Liked by 1 person

  2. Mick, the sense of peace and calm shines through where even a bus journey is a positve experience! Those buildings look so precarious, built into the vertical rock and the scenery is serene and beautiful. A thoroughly enjoyable and informative post.😀

    Liked by 1 person

  3. the three poisons (desire, ignorance and hatred).

    Allow me to speak in defense of ignorance.

    Everyone is ignorant about almost everything – but we know that, and to know that we are ignorant is wisdom. Ignorance is poison only when we refuse to acknowledge that we are ignorant – and that is arrogance, a poison far more venomous than ignorance.

    Liked by 3 people

  4. The washed out look of your pictures (I suppose it’s a digital one or may be at the outset of technology) lend it a very different feel. This is stark contrast to the pictures of today. Ladakh is so very popular…you’ll amazed how many blogs are being written!!

    Liked by 1 person

    1. They were all taken on film, Arv, and then scanned onto the computer. That probably accounts for that ‘washed out’ look at times.

      I’m sure there are plenty of blogs, now! Even when I went (2005) it was becoming a popular tourist destination, and I’m very glad I went so early in the season; I don’t remember coming across any other westerners there, although I’m sure there must have been some. It was still incredibly cold at night, and the snowline was only slightly higher than Leh.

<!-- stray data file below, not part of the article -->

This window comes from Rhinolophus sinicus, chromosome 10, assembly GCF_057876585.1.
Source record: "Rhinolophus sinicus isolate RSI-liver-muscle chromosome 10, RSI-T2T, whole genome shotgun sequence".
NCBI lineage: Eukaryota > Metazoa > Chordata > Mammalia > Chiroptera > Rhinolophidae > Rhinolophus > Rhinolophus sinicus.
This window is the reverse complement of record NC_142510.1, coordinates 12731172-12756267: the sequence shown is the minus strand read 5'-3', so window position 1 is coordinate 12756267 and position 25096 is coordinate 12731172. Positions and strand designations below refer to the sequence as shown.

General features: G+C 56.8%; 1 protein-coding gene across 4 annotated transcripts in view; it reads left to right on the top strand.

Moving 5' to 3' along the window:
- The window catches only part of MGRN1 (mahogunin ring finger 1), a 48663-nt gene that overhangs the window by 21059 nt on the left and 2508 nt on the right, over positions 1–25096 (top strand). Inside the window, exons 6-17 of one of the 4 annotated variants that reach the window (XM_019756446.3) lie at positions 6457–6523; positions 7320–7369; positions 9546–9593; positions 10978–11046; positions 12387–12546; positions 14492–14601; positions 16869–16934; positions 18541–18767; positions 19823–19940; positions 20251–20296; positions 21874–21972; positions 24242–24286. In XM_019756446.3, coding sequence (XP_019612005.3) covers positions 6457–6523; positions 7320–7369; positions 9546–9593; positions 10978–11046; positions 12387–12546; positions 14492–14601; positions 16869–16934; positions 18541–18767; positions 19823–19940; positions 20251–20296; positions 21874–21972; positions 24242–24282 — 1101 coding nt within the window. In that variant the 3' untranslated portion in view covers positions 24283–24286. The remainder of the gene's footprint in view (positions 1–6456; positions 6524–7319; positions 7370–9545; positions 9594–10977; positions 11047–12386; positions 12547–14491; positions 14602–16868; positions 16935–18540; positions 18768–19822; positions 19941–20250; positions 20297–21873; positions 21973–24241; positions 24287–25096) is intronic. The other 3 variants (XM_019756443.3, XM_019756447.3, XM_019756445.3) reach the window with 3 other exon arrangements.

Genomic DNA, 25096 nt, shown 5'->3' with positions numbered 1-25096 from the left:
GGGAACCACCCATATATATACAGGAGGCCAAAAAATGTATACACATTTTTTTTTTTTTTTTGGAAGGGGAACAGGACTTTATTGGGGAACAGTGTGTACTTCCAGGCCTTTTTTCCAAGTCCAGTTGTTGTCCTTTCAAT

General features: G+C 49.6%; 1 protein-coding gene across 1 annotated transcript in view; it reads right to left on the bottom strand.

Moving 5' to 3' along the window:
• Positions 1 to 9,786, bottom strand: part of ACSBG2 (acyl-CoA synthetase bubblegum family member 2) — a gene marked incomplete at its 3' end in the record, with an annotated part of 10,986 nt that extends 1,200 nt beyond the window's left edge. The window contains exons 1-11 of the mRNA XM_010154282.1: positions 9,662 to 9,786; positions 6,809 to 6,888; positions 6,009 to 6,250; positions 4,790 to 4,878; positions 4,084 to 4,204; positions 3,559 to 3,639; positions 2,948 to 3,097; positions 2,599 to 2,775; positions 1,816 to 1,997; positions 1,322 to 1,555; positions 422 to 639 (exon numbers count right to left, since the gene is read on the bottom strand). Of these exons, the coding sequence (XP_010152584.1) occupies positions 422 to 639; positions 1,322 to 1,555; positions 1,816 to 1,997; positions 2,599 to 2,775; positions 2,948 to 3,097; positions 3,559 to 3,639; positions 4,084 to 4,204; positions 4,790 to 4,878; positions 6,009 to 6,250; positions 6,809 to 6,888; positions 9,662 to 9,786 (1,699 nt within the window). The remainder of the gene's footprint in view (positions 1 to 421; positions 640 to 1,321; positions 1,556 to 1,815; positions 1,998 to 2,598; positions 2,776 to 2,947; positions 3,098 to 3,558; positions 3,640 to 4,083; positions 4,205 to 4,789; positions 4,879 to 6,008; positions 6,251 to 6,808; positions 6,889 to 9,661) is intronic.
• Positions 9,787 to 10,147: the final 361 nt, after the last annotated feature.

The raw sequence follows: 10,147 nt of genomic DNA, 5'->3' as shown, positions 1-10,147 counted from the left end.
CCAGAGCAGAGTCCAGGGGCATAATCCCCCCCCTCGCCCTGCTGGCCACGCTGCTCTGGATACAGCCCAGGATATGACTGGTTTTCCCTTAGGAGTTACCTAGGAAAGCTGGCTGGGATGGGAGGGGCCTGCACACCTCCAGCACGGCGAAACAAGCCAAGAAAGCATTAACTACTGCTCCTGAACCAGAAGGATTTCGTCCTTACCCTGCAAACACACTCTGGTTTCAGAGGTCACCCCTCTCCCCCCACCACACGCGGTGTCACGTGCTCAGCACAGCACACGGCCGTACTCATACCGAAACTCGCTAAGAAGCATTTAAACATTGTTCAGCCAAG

Liked by 1 person

      1. Mick…Ladakh is must visit for every adventurous Indian youth…quite like the Everest for a mountaineer! which should explain the situation today! There are so many bike companies and rental agencies offering one for Leh -Manali road…so many tour operators! It’s crazy!

        Liked by 1 person

          1. Mick…not just road, the flight route is also busy during tourist season. Now the tourism lobby has started promoting Ladakh in winters, too! Luckily, agitation by the local taxi union against the booming business of 2 and 4 wheeler renting has taken out some air. I feel anything that is hyped ruins a place…at least in India..it’s true!

            Liked by 1 person